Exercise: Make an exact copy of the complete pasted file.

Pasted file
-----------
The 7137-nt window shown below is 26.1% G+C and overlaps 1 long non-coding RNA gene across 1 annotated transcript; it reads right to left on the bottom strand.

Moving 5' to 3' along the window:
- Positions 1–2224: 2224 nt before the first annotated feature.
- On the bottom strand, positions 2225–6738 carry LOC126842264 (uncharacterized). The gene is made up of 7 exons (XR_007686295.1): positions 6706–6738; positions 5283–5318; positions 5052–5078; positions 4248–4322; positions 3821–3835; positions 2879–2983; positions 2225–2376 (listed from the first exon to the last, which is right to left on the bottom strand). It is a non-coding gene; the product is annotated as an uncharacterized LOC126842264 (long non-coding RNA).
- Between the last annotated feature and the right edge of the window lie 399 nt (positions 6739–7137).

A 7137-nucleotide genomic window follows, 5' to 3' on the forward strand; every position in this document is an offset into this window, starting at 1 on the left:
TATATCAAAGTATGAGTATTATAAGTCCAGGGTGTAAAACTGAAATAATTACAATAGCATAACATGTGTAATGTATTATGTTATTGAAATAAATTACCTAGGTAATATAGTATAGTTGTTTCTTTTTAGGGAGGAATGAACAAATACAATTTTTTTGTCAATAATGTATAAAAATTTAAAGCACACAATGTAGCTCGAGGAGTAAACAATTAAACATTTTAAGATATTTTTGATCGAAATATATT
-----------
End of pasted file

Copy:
The 7137-nt window shown below is 26.1% G+C and overlaps 1 long non-coding RNA gene across 1 annotated transcript; it reads right to left on the bottom strand.

Moving 5' to 3' along the window:
- Positions 1–2224: 2224 nt before the first annotated feature.
- On the bottom strand, positions 2225–6738 carry LOC126842264 (uncharacterized). The gene is made up of 7 exons (XR_007686295.1): positions 6706–6738; positions 5283–5318; positions 5052–5078; positions 4248–4322; positions 3821–3835; positions 2879–2983; positions 2225–2376 (listed from the first exon to the last, which is right to left on the bottom strand). It is a non-coding gene; the product is annotated as an uncharacterized LOC126842264 (long non-coding RNA).
- Between the last annotated feature and the right edge of the window lie 399 nt (positions 6739–7137).

A 7137-nucleotide genomic window follows, 5' to 3' on the forward strand; every position in this document is an offset into this window, starting at 1 on the left:
TATATCAAAGTATGAGTATTATAAGTCCAGGGTGTAAAACTGAAATAATTACAATAGCATAACATGTGTAATGTATTATGTTATTGAAATAAATTACCTAGGTAATATAGTATAGTTGTTTCTTTTTAGGGAGGAATGAACAAATACAATTTTTTTGTCAATAATGTATAAAAATTTAAAGCACACAATGTAGCTCGAGGAGTAAACAATTAAACATTTTAAGATATTTTTGATCGAAATATATT